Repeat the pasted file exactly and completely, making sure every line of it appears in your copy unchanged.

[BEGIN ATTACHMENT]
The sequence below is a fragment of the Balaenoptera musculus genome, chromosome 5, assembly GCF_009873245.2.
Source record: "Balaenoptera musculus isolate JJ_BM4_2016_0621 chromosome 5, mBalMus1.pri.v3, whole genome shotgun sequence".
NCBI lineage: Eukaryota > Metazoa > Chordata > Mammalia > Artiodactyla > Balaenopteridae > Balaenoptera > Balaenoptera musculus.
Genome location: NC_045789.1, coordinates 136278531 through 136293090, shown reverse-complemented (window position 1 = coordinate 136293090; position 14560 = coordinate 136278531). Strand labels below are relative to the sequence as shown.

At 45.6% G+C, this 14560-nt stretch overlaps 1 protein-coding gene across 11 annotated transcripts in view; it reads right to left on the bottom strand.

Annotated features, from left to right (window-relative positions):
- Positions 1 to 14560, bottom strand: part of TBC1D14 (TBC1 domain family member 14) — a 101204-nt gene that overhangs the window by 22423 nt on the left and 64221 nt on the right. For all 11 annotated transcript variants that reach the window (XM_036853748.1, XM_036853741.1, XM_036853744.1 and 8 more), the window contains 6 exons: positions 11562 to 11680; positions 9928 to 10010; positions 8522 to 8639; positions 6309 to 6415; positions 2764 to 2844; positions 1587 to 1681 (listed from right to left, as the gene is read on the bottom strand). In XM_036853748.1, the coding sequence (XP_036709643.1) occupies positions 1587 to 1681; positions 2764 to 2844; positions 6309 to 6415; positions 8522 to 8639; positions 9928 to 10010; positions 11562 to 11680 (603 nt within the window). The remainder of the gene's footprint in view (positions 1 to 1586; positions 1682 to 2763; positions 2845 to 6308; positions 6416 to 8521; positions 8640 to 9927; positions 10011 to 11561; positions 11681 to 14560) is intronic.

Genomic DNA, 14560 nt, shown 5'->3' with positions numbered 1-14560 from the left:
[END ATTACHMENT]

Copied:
The sequence below is a fragment of the Balaenoptera musculus genome, chromosome 5, assembly GCF_009873245.2.
Source record: "Balaenoptera musculus isolate JJ_BM4_2016_0621 chromosome 5, mBalMus1.pri.v3, whole genome shotgun sequence".
NCBI lineage: Eukaryota > Metazoa > Chordata > Mammalia > Artiodactyla > Balaenopteridae > Balaenoptera > Balaenoptera musculus.
Genome location: NC_045789.1, coordinates 136278531 through 136293090, shown reverse-complemented (window position 1 = coordinate 136293090; position 14560 = coordinate 136278531). Strand labels below are relative to the sequence as shown.

At 45.6% G+C, this 14560-nt stretch overlaps 1 protein-coding gene across 11 annotated transcripts in view; it reads right to left on the bottom strand.

Annotated features, from left to right (window-relative positions):
- Positions 1 to 14560, bottom strand: part of TBC1D14 (TBC1 domain family member 14) — a 101204-nt gene that overhangs the window by 22423 nt on the left and 64221 nt on the right. For all 11 annotated transcript variants that reach the window (XM_036853748.1, XM_036853741.1, XM_036853744.1 and 8 more), the window contains 6 exons: positions 11562 to 11680; positions 9928 to 10010; positions 8522 to 8639; positions 6309 to 6415; positions 2764 to 2844; positions 1587 to 1681 (listed from right to left, as the gene is read on the bottom strand). In XM_036853748.1, the coding sequence (XP_036709643.1) occupies positions 1587 to 1681; positions 2764 to 2844; positions 6309 to 6415; positions 8522 to 8639; positions 9928 to 10010; positions 11562 to 11680 (603 nt within the window). The remainder of the gene's footprint in view (positions 1 to 1586; positions 1682 to 2763; positions 2845 to 6308; positions 6416 to 8521; positions 8640 to 9927; positions 10011 to 11561; positions 11681 to 14560) is intronic.

Genomic DNA, 14560 nt, shown 5'->3' with positions numbered 1-14560 from the left: